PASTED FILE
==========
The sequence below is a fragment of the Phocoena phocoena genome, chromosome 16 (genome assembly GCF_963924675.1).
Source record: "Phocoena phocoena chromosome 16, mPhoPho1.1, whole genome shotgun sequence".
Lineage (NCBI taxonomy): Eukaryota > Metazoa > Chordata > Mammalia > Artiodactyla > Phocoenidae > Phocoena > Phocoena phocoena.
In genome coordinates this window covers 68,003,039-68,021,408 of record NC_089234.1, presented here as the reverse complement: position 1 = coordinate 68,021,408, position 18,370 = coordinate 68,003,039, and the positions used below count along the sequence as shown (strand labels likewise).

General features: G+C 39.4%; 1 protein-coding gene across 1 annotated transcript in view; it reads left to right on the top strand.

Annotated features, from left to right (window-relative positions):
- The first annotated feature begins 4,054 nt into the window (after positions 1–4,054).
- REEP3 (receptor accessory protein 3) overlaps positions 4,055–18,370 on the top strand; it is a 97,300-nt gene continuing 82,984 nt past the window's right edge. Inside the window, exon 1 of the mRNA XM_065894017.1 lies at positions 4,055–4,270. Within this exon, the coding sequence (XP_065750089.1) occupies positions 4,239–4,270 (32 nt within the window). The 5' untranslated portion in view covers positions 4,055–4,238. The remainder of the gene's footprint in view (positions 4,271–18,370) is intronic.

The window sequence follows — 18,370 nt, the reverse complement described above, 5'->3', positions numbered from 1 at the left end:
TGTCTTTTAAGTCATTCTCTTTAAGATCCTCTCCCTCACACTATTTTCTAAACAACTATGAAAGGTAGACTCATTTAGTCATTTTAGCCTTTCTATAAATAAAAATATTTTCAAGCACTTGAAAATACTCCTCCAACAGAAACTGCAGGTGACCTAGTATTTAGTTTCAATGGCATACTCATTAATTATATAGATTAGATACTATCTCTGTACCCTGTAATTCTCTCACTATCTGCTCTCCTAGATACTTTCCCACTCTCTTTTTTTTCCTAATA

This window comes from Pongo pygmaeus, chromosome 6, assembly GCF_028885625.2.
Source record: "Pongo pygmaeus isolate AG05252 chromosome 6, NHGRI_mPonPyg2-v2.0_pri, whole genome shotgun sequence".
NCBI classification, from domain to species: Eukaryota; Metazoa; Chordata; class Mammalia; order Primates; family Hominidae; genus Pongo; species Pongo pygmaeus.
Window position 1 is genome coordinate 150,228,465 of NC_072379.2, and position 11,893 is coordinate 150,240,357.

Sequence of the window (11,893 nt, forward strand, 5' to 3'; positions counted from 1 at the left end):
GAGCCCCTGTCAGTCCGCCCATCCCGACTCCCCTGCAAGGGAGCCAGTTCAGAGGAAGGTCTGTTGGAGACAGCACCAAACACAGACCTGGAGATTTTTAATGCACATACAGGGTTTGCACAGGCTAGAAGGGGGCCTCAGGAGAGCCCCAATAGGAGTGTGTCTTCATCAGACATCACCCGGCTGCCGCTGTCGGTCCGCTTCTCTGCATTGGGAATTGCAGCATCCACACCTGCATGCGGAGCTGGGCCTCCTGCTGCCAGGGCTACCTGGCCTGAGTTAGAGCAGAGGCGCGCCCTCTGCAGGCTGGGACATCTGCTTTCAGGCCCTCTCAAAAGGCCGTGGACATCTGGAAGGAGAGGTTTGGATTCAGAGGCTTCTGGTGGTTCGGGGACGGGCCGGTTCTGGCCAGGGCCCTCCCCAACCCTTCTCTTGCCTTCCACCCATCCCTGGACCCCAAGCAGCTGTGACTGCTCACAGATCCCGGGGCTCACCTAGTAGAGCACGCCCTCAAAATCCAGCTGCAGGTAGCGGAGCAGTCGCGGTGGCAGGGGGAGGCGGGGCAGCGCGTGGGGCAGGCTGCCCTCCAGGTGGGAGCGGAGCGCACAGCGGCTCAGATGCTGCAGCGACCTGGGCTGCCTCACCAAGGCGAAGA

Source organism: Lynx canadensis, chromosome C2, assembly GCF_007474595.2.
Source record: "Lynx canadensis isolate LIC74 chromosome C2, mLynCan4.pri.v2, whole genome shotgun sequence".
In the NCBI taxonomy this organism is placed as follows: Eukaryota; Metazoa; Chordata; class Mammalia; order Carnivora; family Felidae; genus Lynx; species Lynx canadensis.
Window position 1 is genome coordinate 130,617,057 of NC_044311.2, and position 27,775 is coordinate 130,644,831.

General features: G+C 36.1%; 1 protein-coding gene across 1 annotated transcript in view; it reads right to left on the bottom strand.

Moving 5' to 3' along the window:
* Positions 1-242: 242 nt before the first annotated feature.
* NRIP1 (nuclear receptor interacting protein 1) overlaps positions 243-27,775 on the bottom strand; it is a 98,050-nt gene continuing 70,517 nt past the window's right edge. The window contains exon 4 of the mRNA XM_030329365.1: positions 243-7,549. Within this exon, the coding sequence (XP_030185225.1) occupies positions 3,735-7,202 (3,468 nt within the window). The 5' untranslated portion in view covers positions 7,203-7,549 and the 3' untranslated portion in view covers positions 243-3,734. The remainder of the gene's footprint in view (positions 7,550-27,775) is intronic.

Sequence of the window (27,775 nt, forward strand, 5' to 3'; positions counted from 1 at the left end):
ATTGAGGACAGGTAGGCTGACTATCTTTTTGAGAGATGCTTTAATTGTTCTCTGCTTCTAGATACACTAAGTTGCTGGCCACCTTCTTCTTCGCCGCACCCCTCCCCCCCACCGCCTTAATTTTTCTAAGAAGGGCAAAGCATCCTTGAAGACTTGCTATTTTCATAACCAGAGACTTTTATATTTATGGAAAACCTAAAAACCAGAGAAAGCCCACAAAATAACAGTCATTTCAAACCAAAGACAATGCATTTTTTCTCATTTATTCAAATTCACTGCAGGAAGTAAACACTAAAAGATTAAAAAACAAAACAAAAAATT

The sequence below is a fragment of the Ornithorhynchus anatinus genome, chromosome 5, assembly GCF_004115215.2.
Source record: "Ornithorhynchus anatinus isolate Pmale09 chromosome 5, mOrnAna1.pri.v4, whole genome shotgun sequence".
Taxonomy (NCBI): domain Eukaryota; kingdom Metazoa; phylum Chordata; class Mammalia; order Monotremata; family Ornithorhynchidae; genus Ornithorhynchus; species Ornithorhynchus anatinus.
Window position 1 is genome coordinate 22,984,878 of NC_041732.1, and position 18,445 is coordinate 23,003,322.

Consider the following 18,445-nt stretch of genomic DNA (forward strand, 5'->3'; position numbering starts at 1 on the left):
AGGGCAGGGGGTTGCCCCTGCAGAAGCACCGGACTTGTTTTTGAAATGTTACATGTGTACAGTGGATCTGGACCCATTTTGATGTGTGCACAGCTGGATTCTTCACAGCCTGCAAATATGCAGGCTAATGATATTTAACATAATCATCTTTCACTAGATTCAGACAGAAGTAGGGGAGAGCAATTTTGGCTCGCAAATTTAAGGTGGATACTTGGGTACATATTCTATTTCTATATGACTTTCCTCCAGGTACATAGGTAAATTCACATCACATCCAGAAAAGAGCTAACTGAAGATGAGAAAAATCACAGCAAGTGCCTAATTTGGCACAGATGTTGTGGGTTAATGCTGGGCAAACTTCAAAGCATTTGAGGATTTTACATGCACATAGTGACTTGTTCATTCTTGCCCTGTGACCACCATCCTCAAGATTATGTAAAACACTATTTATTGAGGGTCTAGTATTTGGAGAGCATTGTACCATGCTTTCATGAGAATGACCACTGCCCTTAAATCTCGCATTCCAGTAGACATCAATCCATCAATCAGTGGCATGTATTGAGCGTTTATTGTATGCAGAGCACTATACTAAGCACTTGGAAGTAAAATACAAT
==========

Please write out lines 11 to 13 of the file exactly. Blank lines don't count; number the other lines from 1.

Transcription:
This window comes from Pongo pygmaeus, chromosome 6, assembly GCF_028885625.2.
Source record: "Pongo pygmaeus isolate AG05252 chromosome 6, NHGRI_mPonPyg2-v2.0_pri, whole genome shotgun sequence".
NCBI classification, from domain to species: Eukaryota; Metazoa; Chordata; class Mammalia; order Primates; family Hominidae; genus Pongo; species Pongo pygmaeus.